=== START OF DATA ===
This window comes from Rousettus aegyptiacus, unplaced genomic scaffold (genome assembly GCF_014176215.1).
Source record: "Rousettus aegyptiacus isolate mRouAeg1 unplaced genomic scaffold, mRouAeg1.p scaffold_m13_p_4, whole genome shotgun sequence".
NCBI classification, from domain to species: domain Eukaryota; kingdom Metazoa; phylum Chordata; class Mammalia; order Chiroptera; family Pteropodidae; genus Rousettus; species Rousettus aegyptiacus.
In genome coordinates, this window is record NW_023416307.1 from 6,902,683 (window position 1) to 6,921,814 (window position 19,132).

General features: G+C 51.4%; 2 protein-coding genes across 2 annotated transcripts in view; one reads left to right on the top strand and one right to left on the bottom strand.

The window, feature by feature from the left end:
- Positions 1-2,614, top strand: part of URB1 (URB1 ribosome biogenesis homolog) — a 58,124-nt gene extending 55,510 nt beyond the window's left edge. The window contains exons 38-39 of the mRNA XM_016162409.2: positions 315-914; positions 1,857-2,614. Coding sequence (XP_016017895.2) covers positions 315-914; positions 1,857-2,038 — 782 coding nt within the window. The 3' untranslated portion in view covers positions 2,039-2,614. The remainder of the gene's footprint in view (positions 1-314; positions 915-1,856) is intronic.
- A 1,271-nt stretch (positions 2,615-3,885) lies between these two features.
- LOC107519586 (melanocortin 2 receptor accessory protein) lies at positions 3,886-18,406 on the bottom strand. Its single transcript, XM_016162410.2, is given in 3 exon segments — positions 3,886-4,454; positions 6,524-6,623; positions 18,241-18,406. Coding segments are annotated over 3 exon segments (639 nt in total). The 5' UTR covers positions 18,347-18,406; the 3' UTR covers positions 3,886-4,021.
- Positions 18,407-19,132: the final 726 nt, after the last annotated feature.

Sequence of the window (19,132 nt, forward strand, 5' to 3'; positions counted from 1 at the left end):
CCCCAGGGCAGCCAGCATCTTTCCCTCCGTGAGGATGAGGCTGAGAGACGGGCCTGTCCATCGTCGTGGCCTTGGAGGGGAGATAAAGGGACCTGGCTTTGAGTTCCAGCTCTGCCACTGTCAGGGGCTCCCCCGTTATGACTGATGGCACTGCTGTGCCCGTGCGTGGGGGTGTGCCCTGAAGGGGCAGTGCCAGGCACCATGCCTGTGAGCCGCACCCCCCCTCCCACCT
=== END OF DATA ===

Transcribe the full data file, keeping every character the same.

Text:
This window comes from Rousettus aegyptiacus, unplaced genomic scaffold (genome assembly GCF_014176215.1).
Source record: "Rousettus aegyptiacus isolate mRouAeg1 unplaced genomic scaffold, mRouAeg1.p scaffold_m13_p_4, whole genome shotgun sequence".
NCBI classification, from domain to species: domain Eukaryota; kingdom Metazoa; phylum Chordata; class Mammalia; order Chiroptera; family Pteropodidae; genus Rousettus; species Rousettus aegyptiacus.
In genome coordinates, this window is record NW_023416307.1 from 6,902,683 (window position 1) to 6,921,814 (window position 19,132).

General features: G+C 51.4%; 2 protein-coding genes across 2 annotated transcripts in view; one reads left to right on the top strand and one right to left on the bottom strand.

The window, feature by feature from the left end:
- Positions 1-2,614, top strand: part of URB1 (URB1 ribosome biogenesis homolog) — a 58,124-nt gene extending 55,510 nt beyond the window's left edge. The window contains exons 38-39 of the mRNA XM_016162409.2: positions 315-914; positions 1,857-2,614. Coding sequence (XP_016017895.2) covers positions 315-914; positions 1,857-2,038 — 782 coding nt within the window. The 3' untranslated portion in view covers positions 2,039-2,614. The remainder of the gene's footprint in view (positions 1-314; positions 915-1,856) is intronic.
- A 1,271-nt stretch (positions 2,615-3,885) lies between these two features.
- LOC107519586 (melanocortin 2 receptor accessory protein) lies at positions 3,886-18,406 on the bottom strand. Its single transcript, XM_016162410.2, is given in 3 exon segments — positions 3,886-4,454; positions 6,524-6,623; positions 18,241-18,406. Coding segments are annotated over 3 exon segments (639 nt in total). The 5' UTR covers positions 18,347-18,406; the 3' UTR covers positions 3,886-4,021.
- Positions 18,407-19,132: the final 726 nt, after the last annotated feature.

Sequence of the window (19,132 nt, forward strand, 5' to 3'; positions counted from 1 at the left end):
CCCCAGGGCAGCCAGCATCTTTCCCTCCGTGAGGATGAGGCTGAGAGACGGGCCTGTCCATCGTCGTGGCCTTGGAGGGGAGATAAAGGGACCTGGCTTTGAGTTCCAGCTCTGCCACTGTCAGGGGCTCCCCCGTTATGACTGATGGCACTGCTGTGCCCGTGCGTGGGGGTGTGCCCTGAAGGGGCAGTGCCAGGCACCATGCCTGTGAGCCGCACCCCCCCTCCCACCT